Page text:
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Nov 18, 2021

Getting Smart About Holiday Shopping for 2021

By Nancy Mattia

Consider starting before Black Friday, factor in possible delays, and have a smart spending plan.

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If you traditionally start your holiday shopping during Thanksgiving weekend, you may want to reset your thinking—and your calendar—and move the date up this year.

The COVID-19 outbreak has disrupted the world’s supply chains, causing delays in the manufacturing of goods, shipping them out, and delivering them to consumers. Because of product shortages, your gift-buying traditions will almost certainly be affected this season. There’s one way, though, to lessen the frustration.

“Shoppers would be very wise to do their [usual] Black Friday and holiday shopping as soon as possible,” says Carlos Castelán, managing director of the Navio Group, a Minneapolis retail and consumer goods consulting firm. “There’s no guarantee the gifts they want to give will be available in stores in November or December.” The supply-chain interruptions haven’t just affected the traditional holiday categories, such as toys and electronics; there’ll likely be limited inventory in many other categories too, says Castelán. Labor shortages and a significant rise in consumer spending have only exacerbated the situation: 2021 holiday retail sales are likely to increase between 7% and 9%, according to Deloitte’s annual holiday retail forecast, . 

Here, the benefits of shopping early, plus how to make the most of your money and tips on saving for next year’s gift list: 

You may have a better selection of goods.

If you’re looking for a specific item, your chances of finding it in stock are greater when you don’t wait to buy it at the last minute, says Castelán. If you shop later in the season, don’t be surprised to see “out of stock” signs on what you thought was going to be an easy online purchase. Going in-person to retail stores won’t be much better, Castelán adds, with some shelves devoid of merchandise. So consider getting out there now: The early bird gets not only the worm but the gifts they intended to buy too.

It will give you more time to ride out any delivery delays.

Darlene Flythe Wilson, a physical therapy assistant in New York City, says she started her holiday shopping in early October—well before the buying season began—and plans to finish no later than the second week of November. “I started early so everything I want to buy will still be available,” she says. “And I have to ship some gifts, and I’ll do that early too; if a package gets lost, there’s time to rectify the situation.” Since the three largest delivery services–FedEx, UPS, and the United States Postal Service –released their holiday shipping deadlines and they’re almost identical to 2019 and 2020 dates, it’s a good idea to beat those deadlines and give yourself more of a cushion and get your gifts in the mail sooner rather than later. For example, if you want something to arrive by Christmas and you’re using FedEx or the USPS, you’ll have to send your items by December 15.

Stores may offer fewer deals later on.

Black Friday, Super Saturday, and Cyber Monday are traditionally associated with deep discounts and rock-bottom prices, that may not be the case this year. “We expect retailers to be less promotional than in past years,” says Castelán. As an alternative, consider scooping up whatever deals you can find now.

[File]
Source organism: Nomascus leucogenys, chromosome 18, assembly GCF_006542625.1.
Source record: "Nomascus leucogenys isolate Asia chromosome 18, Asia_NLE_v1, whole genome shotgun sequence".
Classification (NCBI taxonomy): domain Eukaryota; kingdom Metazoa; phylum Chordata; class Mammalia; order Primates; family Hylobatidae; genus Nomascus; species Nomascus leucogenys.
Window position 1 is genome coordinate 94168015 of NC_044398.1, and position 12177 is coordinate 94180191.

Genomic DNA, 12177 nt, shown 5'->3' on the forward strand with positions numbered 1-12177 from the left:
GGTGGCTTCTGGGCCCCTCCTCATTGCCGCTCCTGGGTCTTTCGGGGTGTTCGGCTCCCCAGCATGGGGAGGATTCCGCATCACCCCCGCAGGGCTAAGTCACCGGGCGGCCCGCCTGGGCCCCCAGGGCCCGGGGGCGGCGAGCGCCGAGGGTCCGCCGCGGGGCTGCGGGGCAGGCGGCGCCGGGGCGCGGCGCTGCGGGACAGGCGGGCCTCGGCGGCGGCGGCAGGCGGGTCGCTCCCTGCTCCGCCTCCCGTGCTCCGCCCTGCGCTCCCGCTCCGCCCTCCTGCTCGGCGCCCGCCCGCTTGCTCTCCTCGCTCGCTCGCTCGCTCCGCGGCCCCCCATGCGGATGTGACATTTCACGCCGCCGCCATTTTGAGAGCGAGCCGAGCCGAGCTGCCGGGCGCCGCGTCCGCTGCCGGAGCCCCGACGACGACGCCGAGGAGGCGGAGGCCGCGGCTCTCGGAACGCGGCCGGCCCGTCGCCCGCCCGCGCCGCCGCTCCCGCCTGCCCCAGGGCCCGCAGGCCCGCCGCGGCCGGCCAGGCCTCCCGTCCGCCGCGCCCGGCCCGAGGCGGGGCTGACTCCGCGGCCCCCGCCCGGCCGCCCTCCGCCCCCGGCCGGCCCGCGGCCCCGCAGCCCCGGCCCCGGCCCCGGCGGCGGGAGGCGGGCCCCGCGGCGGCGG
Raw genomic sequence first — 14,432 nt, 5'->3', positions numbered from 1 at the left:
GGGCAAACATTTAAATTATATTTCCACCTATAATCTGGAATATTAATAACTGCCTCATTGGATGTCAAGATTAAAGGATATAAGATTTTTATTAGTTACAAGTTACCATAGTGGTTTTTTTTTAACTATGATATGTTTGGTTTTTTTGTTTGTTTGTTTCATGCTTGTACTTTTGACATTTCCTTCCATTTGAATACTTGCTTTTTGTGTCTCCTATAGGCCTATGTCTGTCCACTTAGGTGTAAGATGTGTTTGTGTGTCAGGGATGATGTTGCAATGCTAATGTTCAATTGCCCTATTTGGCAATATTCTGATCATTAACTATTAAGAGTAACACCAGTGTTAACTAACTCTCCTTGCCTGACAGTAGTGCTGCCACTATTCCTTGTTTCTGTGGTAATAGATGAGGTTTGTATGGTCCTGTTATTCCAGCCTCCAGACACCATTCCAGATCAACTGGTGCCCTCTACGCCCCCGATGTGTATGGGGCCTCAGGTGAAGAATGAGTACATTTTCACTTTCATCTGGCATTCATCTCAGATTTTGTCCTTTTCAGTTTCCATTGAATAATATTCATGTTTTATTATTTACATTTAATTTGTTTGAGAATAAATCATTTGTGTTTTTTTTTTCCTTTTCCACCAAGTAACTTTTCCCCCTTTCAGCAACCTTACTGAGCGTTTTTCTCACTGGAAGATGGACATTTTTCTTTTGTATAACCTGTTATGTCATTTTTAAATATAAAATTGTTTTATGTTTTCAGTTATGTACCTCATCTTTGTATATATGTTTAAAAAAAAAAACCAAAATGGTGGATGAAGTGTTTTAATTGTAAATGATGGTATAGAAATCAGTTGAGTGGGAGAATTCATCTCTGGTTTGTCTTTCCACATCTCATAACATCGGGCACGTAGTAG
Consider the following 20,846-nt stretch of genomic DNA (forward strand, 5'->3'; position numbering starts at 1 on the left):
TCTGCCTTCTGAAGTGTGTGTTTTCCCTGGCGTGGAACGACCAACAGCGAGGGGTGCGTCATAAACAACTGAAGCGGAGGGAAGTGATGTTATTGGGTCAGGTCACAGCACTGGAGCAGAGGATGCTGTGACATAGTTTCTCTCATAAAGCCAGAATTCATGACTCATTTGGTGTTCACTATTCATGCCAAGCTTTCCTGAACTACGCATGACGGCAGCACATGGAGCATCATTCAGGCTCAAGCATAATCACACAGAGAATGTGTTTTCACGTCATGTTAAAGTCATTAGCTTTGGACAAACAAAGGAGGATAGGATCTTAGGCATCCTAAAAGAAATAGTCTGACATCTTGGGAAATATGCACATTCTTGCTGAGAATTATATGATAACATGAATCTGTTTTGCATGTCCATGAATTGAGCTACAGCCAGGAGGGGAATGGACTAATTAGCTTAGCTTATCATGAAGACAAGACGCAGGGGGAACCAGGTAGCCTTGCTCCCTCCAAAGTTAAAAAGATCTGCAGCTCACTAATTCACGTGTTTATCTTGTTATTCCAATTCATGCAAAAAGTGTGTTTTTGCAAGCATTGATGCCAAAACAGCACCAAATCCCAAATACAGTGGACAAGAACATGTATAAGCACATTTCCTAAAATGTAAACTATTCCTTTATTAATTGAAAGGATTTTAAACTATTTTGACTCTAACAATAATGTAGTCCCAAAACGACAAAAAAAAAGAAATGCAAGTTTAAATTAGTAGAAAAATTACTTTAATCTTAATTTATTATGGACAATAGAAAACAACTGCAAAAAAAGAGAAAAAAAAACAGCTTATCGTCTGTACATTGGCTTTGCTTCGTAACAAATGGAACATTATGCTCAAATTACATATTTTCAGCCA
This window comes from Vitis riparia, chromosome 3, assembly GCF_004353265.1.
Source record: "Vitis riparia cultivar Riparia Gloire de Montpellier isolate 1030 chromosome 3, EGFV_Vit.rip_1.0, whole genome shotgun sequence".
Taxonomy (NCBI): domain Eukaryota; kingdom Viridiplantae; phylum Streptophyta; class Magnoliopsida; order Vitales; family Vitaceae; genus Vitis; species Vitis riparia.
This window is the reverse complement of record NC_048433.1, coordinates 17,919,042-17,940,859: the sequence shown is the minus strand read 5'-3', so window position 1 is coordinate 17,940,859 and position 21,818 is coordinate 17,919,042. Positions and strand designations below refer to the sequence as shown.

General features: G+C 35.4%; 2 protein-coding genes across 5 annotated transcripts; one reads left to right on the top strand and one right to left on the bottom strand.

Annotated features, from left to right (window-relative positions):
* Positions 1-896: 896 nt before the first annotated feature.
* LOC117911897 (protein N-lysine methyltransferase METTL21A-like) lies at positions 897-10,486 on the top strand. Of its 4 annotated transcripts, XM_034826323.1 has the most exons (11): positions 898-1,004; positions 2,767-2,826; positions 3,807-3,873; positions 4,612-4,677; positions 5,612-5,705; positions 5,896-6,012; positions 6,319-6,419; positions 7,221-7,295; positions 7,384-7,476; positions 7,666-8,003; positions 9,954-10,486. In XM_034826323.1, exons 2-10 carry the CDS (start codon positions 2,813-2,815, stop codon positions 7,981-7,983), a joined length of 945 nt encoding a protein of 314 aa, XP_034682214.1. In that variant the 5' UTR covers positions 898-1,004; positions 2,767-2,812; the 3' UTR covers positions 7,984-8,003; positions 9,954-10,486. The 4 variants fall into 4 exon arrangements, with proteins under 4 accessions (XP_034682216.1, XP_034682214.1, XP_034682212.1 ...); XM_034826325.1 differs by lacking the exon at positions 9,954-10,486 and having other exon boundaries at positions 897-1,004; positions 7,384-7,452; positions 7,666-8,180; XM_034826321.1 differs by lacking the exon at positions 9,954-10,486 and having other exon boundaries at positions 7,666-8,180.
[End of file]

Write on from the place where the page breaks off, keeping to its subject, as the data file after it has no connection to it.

Redeem your credit-card rewards.

Use any rewards (cash back, points, or miles) that you’ve accumulated on certain credit cards—it’ll make gift-buying seem like you’re getting goods for free. But first, suggests Bankrate, check your cards’ rewards’ programs to see if it’s a better value to redeem your points for gift cards, which you’d then use to buy the merchandise elsewhere, generally at a lower price. Be sure to continue to use those cards with every purchase to keep earning rewards even after the holiday season is over. 

Have a  budget and plan of attack.

Like going grocery shopping without a list, buying holiday presents without a firm idea of what you want could lead to overspending. So come up with a plan. Write down gift ideas for each person you’re buying for and research prices at different retailers; add in any shipping costs. One way to avoid shipping charges is to bundle your purchases by hitting one store or manufacturer for several gifts that offer free shipping when you spend a certain amount.

Shop without going into debt. 

How to get a handle on how much you can comfortably spend on gifts? One way is to use the 50-30-20 formula to divide your monthly after-tax income into three categories: necessary (fixed) expenses like your rent and transportation (50%); variable (not fixed) expenses such as travel and entertainment (30%);  and savings and investments (20%). Your holiday shopping budget should come out of your savings (you might want to create a separate account just for holiday gifts). 

Save consistently throughout the year. 

This tried-and-true tip won’t be much use to you this season if you haven’t already started. But if you start putting aside some money specifically for holiday gifts beginning in January (or as soon as possible), you should be better prepared financially to shop during next year’s holiday season.

Smart spending this holiday season means creating a budget that respects your finances, and then hitting the stores—real or virtual—early rather than later to get the best deals. When the bills start arriving in January, you’ll be ready to pay them off!

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Written by

Nancy Mattia

Nancy Mattia is a freelance writer who covers lifestyle topics and lives in the New York City area.


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